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Editing with a Jewelers Loupe

Emma Walton Hamilton / Blog  / Editing with a Jewelers Loupe
Editing with a Jewelers Loupe

Editing with a Jewelers Loupe

Appraisal of GemstonesI had the privilege and pleasure of interviewing middle grade and YA author Maryrose Wood last night for our Wednesday night Writers Speak series at Stony Brook Southampton. Maryrose is everything you might wish the author of a delightfully satirical and superbly written series called The Incorrigible Children of Ashton Place to be… smart, witty, quick, fun and completely original. She is also an accomplished writing teacher, with a keen eye for what constitutes good writing, and she offered a number of insights during the interview and at dinner afterwards that made me wish I’d brought my notebook.  At one moment, she described her own editing process as “like looking at every single word with a jewelers loupe” to assess its value.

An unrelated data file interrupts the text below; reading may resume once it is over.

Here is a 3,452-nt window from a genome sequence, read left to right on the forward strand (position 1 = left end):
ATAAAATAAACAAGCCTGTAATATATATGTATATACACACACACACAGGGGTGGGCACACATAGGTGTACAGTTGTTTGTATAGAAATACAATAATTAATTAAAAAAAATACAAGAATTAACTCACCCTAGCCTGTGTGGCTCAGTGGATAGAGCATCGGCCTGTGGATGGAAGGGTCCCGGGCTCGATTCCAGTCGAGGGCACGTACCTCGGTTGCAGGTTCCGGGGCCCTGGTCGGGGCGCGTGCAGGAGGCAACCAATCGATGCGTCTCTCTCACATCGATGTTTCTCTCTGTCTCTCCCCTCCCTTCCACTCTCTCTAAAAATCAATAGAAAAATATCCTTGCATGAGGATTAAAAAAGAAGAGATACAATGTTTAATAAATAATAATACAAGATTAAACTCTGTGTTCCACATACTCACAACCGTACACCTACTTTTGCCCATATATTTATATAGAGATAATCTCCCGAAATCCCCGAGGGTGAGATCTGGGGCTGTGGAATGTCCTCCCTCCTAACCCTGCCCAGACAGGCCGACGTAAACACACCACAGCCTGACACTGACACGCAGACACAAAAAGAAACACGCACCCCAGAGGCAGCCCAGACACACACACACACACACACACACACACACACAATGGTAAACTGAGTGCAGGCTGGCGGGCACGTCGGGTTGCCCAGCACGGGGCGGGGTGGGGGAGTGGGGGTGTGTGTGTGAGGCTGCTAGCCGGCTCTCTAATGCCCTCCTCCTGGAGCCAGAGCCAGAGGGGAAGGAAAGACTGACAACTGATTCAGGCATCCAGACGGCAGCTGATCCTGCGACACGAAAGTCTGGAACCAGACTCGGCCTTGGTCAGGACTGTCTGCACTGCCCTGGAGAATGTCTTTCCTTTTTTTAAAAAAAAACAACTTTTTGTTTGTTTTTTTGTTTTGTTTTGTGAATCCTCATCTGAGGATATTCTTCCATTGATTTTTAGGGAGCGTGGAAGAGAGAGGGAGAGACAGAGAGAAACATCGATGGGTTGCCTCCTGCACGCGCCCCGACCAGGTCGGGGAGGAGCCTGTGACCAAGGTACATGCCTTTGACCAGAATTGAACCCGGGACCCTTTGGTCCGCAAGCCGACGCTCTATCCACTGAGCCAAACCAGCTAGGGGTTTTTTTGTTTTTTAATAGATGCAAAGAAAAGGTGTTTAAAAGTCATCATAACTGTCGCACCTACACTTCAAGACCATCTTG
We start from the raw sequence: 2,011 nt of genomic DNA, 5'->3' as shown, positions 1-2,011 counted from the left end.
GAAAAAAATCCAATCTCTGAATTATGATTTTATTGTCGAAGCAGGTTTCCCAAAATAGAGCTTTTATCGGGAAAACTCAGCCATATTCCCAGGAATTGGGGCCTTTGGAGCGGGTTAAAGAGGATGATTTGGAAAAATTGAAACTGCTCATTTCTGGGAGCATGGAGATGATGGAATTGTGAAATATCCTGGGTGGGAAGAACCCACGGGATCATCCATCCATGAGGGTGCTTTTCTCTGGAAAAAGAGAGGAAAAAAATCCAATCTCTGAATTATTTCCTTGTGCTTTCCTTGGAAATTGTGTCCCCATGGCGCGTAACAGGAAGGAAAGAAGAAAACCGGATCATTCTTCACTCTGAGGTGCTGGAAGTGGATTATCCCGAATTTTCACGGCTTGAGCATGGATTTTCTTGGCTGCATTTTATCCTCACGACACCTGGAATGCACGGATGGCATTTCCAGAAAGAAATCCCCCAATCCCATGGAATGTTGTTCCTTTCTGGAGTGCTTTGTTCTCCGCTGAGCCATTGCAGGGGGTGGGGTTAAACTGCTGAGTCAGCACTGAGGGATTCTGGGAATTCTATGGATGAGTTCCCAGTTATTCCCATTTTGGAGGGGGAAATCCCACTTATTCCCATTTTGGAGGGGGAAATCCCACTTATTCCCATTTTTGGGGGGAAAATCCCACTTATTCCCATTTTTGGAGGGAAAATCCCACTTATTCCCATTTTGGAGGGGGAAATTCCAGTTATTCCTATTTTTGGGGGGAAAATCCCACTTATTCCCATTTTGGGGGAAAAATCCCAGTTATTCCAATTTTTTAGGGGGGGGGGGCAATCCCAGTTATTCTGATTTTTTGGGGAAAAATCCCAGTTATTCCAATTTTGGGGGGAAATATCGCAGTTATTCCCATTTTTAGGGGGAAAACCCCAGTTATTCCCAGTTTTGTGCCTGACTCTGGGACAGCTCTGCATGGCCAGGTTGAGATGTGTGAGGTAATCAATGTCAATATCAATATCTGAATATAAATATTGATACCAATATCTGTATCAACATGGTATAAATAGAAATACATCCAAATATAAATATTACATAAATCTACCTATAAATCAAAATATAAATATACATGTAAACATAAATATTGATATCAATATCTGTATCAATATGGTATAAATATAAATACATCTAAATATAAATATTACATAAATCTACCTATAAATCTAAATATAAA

We had a fine time, chatting over our vegetarian pasta about the dangers of passive language, redundancies, cheesy modifiers and other writing mistakes – and I am so looking forward to welcoming Maryrose back to the campus this summer,when she will teach a middle grade workshop as part of the Southampton Children’s Literature Conference and Fellows program.

In the meantime, I wanted to share a blogpost of hers that I dug up in preparation for last night’s interview, one that I think is so full of good writing and editing advice, it’s like a mini-workshop in and of itself. Talk about looking at each word with a jeweler’s loupe…  I loved it so much that I printed it out for myself to file for future reference. You can see it here:

Maryrose Wood’s Lesson in Revision




Emma Walton Hamilton
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